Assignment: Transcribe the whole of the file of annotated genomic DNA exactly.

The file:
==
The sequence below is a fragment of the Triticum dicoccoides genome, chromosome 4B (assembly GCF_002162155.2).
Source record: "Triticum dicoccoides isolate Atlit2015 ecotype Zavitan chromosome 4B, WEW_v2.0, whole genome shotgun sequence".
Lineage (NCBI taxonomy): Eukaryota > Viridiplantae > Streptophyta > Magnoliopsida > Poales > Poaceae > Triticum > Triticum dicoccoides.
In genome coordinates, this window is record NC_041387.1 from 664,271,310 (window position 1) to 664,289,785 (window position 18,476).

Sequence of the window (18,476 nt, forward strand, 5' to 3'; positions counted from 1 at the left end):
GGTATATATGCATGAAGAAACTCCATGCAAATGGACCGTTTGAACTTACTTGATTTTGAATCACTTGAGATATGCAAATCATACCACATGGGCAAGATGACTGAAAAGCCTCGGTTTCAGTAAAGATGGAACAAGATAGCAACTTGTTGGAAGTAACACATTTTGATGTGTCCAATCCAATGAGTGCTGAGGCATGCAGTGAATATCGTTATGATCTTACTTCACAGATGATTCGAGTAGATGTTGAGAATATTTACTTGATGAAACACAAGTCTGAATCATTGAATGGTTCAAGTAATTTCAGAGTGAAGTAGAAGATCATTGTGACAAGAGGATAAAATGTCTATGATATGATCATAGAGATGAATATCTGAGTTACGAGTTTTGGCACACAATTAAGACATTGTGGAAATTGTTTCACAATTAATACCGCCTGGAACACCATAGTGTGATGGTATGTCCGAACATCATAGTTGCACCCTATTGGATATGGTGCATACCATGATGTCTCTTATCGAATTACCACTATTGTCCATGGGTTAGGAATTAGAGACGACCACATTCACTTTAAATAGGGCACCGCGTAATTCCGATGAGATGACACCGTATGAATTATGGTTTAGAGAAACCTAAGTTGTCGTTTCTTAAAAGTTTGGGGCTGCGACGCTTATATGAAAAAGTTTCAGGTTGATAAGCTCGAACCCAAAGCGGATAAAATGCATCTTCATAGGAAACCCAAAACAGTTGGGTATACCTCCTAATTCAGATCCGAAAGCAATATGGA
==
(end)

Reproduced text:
The sequence below is a fragment of the Triticum dicoccoides genome, chromosome 4B (assembly GCF_002162155.2).
Source record: "Triticum dicoccoides isolate Atlit2015 ecotype Zavitan chromosome 4B, WEW_v2.0, whole genome shotgun sequence".
Lineage (NCBI taxonomy): Eukaryota > Viridiplantae > Streptophyta > Magnoliopsida > Poales > Poaceae > Triticum > Triticum dicoccoides.
In genome coordinates, this window is record NC_041387.1 from 664,271,310 (window position 1) to 664,289,785 (window position 18,476).

Sequence of the window (18,476 nt, forward strand, 5' to 3'; positions counted from 1 at the left end):
GGTATATATGCATGAAGAAACTCCATGCAAATGGACCGTTTGAACTTACTTGATTTTGAATCACTTGAGATATGCAAATCATACCACATGGGCAAGATGACTGAAAAGCCTCGGTTTCAGTAAAGATGGAACAAGATAGCAACTTGTTGGAAGTAACACATTTTGATGTGTCCAATCCAATGAGTGCTGAGGCATGCAGTGAATATCGTTATGATCTTACTTCACAGATGATTCGAGTAGATGTTGAGAATATTTACTTGATGAAACACAAGTCTGAATCATTGAATGGTTCAAGTAATTTCAGAGTGAAGTAGAAGATCATTGTGACAAGAGGATAAAATGTCTATGATATGATCATAGAGATGAATATCTGAGTTACGAGTTTTGGCACACAATTAAGACATTGTGGAAATTGTTTCACAATTAATACCGCCTGGAACACCATAGTGTGATGGTATGTCCGAACATCATAGTTGCACCCTATTGGATATGGTGCATACCATGATGTCTCTTATCGAATTACCACTATTGTCCATGGGTTAGGAATTAGAGACGACCACATTCACTTTAAATAGGGCACCGCGTAATTCCGATGAGATGACACCGTATGAATTATGGTTTAGAGAAACCTAAGTTGTCGTTTCTTAAAAGTTTGGGGCTGCGACGCTTATATGAAAAAGTTTCAGGTTGATAAGCTCGAACCCAAAGCGGATAAAATGCATCTTCATAGGAAACCCAAAACAGTTGGGTATACCTCCTAATTCAGATCCGAAAGCAATATGGA